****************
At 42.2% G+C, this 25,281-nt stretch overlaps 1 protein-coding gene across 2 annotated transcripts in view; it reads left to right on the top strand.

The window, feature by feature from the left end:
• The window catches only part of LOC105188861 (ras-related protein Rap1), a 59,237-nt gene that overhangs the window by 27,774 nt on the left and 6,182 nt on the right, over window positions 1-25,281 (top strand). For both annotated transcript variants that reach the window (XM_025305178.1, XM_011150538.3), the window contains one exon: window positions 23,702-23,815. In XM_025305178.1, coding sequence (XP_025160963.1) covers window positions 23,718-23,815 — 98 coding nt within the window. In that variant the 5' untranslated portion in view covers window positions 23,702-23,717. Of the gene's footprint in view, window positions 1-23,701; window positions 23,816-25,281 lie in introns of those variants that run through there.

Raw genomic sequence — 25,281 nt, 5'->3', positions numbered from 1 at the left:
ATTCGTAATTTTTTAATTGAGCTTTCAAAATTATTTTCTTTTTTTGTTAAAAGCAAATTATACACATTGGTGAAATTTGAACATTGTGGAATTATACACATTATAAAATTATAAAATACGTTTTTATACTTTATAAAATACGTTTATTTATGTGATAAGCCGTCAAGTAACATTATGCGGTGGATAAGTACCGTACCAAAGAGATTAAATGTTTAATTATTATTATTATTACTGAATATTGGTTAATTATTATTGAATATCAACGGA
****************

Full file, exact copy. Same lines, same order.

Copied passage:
At 42.2% G+C, this 25,281-nt stretch overlaps 1 protein-coding gene across 2 annotated transcripts in view; it reads left to right on the top strand.

The window, feature by feature from the left end:
• The window catches only part of LOC105188861 (ras-related protein Rap1), a 59,237-nt gene that overhangs the window by 27,774 nt on the left and 6,182 nt on the right, over window positions 1-25,281 (top strand). For both annotated transcript variants that reach the window (XM_025305178.1, XM_011150538.3), the window contains one exon: window positions 23,702-23,815. In XM_025305178.1, coding sequence (XP_025160963.1) covers window positions 23,718-23,815 — 98 coding nt within the window. In that variant the 5' untranslated portion in view covers window positions 23,702-23,717. Of the gene's footprint in view, window positions 1-23,701; window positions 23,816-25,281 lie in introns of those variants that run through there.

Raw genomic sequence — 25,281 nt, 5'->3', positions numbered from 1 at the left:
ATTCGTAATTTTTTAATTGAGCTTTCAAAATTATTTTCTTTTTTTGTTAAAAGCAAATTATACACATTGGTGAAATTTGAACATTGTGGAATTATACACATTATAAAATTATAAAATACGTTTTTATACTTTATAAAATACGTTTATTTATGTGATAAGCCGTCAAGTAACATTATGCGGTGGATAAGTACCGTACCAAAGAGATTAAATGTTTAATTATTATTATTATTACTGAATATTGGTTAATTATTATTGAATATCAACGGA